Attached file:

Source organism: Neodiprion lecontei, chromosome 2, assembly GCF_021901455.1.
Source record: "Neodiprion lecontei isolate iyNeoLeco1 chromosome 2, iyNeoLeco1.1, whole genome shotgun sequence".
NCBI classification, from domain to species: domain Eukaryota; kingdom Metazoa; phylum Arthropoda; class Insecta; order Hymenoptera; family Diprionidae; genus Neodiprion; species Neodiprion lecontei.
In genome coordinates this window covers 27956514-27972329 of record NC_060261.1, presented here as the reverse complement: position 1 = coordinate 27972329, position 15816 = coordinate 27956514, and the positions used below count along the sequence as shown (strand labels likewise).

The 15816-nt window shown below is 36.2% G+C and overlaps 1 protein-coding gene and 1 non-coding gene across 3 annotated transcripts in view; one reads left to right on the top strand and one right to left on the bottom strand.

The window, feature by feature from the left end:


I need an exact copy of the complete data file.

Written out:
Source organism: Neodiprion lecontei, chromosome 2, assembly GCF_021901455.1.
Source record: "Neodiprion lecontei isolate iyNeoLeco1 chromosome 2, iyNeoLeco1.1, whole genome shotgun sequence".
NCBI classification, from domain to species: domain Eukaryota; kingdom Metazoa; phylum Arthropoda; class Insecta; order Hymenoptera; family Diprionidae; genus Neodiprion; species Neodiprion lecontei.
In genome coordinates this window covers 27956514-27972329 of record NC_060261.1, presented here as the reverse complement: position 1 = coordinate 27972329, position 15816 = coordinate 27956514, and the positions used below count along the sequence as shown (strand labels likewise).

The 15816-nt window shown below is 36.2% G+C and overlaps 1 protein-coding gene and 1 non-coding gene across 3 annotated transcripts in view; one reads left to right on the top strand and one right to left on the bottom strand.

The window, feature by feature from the left end: